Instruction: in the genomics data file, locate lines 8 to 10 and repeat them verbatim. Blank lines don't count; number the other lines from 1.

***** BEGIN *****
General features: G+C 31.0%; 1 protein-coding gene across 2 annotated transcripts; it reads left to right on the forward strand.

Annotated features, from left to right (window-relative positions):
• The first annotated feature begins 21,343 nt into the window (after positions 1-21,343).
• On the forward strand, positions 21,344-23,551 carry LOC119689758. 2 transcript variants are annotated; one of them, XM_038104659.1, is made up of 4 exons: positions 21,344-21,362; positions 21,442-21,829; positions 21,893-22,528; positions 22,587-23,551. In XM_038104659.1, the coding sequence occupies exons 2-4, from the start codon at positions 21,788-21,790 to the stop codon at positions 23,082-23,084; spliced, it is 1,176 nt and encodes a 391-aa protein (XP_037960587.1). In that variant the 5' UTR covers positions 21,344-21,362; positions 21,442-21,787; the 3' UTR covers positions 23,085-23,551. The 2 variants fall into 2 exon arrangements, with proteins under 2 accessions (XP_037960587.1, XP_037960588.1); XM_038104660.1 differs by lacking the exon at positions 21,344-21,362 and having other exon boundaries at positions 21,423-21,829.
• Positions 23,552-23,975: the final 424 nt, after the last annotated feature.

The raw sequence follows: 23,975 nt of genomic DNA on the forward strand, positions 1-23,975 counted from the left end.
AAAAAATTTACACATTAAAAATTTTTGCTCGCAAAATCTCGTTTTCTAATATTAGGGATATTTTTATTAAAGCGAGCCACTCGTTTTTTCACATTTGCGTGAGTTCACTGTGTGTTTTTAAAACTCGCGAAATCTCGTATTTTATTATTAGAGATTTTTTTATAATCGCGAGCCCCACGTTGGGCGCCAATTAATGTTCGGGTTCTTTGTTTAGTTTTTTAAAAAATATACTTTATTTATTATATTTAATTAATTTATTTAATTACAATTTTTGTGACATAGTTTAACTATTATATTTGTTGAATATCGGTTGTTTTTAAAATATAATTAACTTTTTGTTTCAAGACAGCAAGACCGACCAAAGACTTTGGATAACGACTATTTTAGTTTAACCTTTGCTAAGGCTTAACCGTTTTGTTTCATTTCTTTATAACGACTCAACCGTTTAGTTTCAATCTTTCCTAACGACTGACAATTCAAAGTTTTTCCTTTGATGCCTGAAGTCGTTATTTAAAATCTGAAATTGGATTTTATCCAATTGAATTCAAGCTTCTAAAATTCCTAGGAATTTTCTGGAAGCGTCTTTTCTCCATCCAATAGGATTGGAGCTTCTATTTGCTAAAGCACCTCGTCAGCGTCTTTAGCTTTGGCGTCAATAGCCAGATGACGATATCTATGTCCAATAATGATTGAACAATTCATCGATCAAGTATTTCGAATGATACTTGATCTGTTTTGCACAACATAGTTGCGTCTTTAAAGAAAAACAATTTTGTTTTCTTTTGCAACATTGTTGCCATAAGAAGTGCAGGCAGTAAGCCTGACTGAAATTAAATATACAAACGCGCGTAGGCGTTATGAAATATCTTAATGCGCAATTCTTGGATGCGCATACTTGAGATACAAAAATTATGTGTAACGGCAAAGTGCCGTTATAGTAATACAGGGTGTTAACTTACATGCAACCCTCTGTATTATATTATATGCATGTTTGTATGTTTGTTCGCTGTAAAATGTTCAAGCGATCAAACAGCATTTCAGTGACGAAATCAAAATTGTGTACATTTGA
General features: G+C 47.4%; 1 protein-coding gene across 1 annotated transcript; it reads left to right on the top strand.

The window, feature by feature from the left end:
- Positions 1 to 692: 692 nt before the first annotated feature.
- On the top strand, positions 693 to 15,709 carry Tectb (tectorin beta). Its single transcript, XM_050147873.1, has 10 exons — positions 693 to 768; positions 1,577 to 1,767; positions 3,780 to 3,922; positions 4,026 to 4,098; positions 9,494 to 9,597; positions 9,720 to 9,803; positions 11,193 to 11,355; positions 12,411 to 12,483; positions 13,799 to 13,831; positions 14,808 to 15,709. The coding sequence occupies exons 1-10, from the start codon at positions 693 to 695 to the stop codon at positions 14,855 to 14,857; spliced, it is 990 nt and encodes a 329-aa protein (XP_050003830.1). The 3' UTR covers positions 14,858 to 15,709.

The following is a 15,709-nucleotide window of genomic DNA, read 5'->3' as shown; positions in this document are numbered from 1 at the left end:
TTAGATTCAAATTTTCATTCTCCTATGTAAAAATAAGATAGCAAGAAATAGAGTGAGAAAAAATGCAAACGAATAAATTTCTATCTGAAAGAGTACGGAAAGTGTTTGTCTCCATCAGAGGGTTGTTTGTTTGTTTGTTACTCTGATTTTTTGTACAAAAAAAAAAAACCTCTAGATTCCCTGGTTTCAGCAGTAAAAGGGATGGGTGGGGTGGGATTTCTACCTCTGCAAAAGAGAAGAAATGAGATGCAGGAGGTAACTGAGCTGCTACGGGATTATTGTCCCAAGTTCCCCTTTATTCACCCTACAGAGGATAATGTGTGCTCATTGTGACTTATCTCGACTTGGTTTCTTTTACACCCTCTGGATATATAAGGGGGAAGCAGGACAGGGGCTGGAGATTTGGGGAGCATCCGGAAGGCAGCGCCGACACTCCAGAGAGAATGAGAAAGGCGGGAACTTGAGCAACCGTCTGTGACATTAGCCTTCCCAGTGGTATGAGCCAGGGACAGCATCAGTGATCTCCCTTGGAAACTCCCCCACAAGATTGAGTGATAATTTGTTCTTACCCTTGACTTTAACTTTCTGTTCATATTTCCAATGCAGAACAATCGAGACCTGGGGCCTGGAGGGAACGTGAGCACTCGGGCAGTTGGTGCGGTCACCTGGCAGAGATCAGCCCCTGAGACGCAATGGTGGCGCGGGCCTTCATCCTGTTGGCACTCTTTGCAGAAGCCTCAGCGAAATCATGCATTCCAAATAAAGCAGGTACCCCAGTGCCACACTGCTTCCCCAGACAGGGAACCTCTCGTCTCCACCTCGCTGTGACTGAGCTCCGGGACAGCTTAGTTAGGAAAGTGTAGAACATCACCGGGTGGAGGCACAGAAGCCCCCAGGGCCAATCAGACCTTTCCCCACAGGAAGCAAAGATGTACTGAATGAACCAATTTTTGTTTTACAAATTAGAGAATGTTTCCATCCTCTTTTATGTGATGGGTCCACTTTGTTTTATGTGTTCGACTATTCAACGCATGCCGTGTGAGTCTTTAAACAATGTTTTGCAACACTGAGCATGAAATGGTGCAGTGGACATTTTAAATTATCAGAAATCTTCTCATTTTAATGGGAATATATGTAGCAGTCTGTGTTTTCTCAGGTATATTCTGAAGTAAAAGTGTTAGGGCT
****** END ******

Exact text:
General features: G+C 47.4%; 1 protein-coding gene across 1 annotated transcript; it reads left to right on the top strand.

The window, feature by feature from the left end:
- Positions 1 to 692: 692 nt before the first annotated feature.